Whew, life just seems to get busier and busier. Looking in the archives, I found I haven’t sent a newsletter since July. As we move through fall, things don’t seem to be slowing down much either.
We’ve got a couple of things coming up in the next month or two, and hopefully some of you whom this newletter reaches will be able to attend.
November 10th will have us at the Pangea Culture festival in Moorhead, MN. This event is a showcase of different cultures with lots of good food, displays, and activities for the family. We’ll be in a booth meeting and greeting people and introducing the art of iaido, and also performing a demonstration of kata. Come out on Saturday the 10th from 10am – 4pm to see what it’s all about.
December 1, 2 – Our Agassiz Dojo / MWKF iaido seminar. We’ll be hosting our seminar this year in Fargo, ND at the Agassiz Middle School gymnasium. Details and registration for the seminar can be found at: http://seminar.musoshindenryu.com
We welcome people who have never even done iaido to come and join the seminar. We had some absolute beginners last year, and it worked out fine! The caliber of instruction from two top AUSKF iaido sensei to come to our own regional seminar is quite exceptional, and a great opportunity for training.
Congratulations to Sarah V. for achieving her 2kyu rank. Sarah had to perform 5 specific seitei iaido kata with a degree of competance, as well as complete a short written and oral exam. The 5 kata and opening and closing reiho have to be performed between 5:30 and 6:00 minutes, or the candidate is disqualified.
We’ll be having our next rank testing in Mid-Late December, and have started back on our Koryu training in our regular practice sessions again.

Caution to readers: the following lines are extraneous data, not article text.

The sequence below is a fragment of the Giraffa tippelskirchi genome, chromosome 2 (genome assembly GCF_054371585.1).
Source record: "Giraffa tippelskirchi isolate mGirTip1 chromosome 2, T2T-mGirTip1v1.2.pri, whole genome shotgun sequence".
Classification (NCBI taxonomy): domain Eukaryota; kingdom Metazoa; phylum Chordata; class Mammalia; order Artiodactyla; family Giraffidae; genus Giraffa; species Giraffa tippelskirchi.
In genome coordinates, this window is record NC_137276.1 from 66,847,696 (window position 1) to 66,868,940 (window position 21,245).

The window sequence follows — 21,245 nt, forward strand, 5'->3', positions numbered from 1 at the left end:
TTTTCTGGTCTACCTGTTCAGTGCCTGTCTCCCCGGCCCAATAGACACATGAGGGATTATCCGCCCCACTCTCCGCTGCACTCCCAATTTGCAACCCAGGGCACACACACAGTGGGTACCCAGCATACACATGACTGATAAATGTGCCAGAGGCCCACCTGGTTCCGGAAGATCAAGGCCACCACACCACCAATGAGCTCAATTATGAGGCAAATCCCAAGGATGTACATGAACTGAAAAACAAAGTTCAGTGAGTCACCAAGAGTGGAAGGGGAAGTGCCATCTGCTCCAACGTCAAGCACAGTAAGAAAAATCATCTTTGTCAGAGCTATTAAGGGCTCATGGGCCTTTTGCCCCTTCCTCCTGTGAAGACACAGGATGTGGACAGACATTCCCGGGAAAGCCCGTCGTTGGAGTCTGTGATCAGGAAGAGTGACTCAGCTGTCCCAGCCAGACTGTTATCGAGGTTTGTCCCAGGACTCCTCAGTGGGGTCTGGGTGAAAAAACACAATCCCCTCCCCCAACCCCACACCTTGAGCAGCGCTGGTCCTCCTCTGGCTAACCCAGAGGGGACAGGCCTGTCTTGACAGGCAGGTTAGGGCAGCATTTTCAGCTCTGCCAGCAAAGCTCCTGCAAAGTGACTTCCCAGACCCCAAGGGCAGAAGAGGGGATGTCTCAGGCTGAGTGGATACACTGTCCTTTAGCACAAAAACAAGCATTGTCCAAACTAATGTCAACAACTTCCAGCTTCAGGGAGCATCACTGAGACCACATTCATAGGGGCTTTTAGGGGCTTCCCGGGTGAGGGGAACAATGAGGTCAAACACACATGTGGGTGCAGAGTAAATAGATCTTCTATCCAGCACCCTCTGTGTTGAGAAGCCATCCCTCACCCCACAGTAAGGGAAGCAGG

Love it! We’re going to run through the Musoshindenryu shoden series to review the kata we practiced previously, and also start back on learning the paired Tachi-uchi-no-kurai (kenjutsu-style) bokuto kata. We might even try introducing the second, Chuden set of kata if time allows. Can’t wait to get going on these again!
The building owner was put under some pressure from the city to be compliant for restrooms and parking being available for the building we have the dojo in. Good for us, as the toilets should be installed within the month, and we’ll have a bunch of new, paved parking spots available for us soon!
In the interim, let’s be careful to not track in mud, dirt from the area in front of the door into the dojo by removing and keeping our shoes near the door.
One Point Japanese
Greetings and Salutations! Greetings in the Japanese language can be both formal and casual, depending on who you’re saying them to. They’re also “time specific” and used on first greeting of someone in the day.
Ohayogozaimasu! (Ohio-go-zai-masu) Good morning! This is a greeting used for to greet anybody during the morning hours. Typically it is used up to 11:00 AM or so. For a more formal situation, it is often accompanied with a slight bow of the head and/or upper body – for example greeting one’s boss the first time you meet them that morning at work. I’d often see receptionist / office staff standing and bowing like this when all of the managers and senior staff were arriving in the morning.
Konnichiwa. (Koh-NEE-chee-wah) Good afternoon. This greeting is used from around 11:00 AM to around 5:00 PM, and is part of a larger phrase, “Konnichi wa, ikaga desuka,” which essentially means “How are you today?”
Konbanwa. (Kohn-bahn-wah) Good evening. Used after or around 7 PM, but not usually before that.
So you can see, there is a small “gap” in times where we’re not using konnichiwa or konbanwa. The time of evening between 5 and 7 PM is called, “yugata,” or early evening, but we don’t have a specific greeting for this time of day. It’s strange, and you’ll just have to decide what to say when that occurs!
Jya Ne! / Mata ne! See you (later)! This is a very informal way of saying goodbye to someone who is of equal “status” as you, friends, and family.
Jya, Mata! Same, but slightly more formal than above.
Mata XXXX. Until next XXXX.
This could be Mata ne: Later!
Mata ashita: Until tomorrow.
Mata rai-shu: Until next week.
Mata kondo: Until next time.
Do you see the patterns here? Hopefully you can now have some idea of how to greet and say goodbye to you dojo mates and friends.
Until next time – Mata kondo!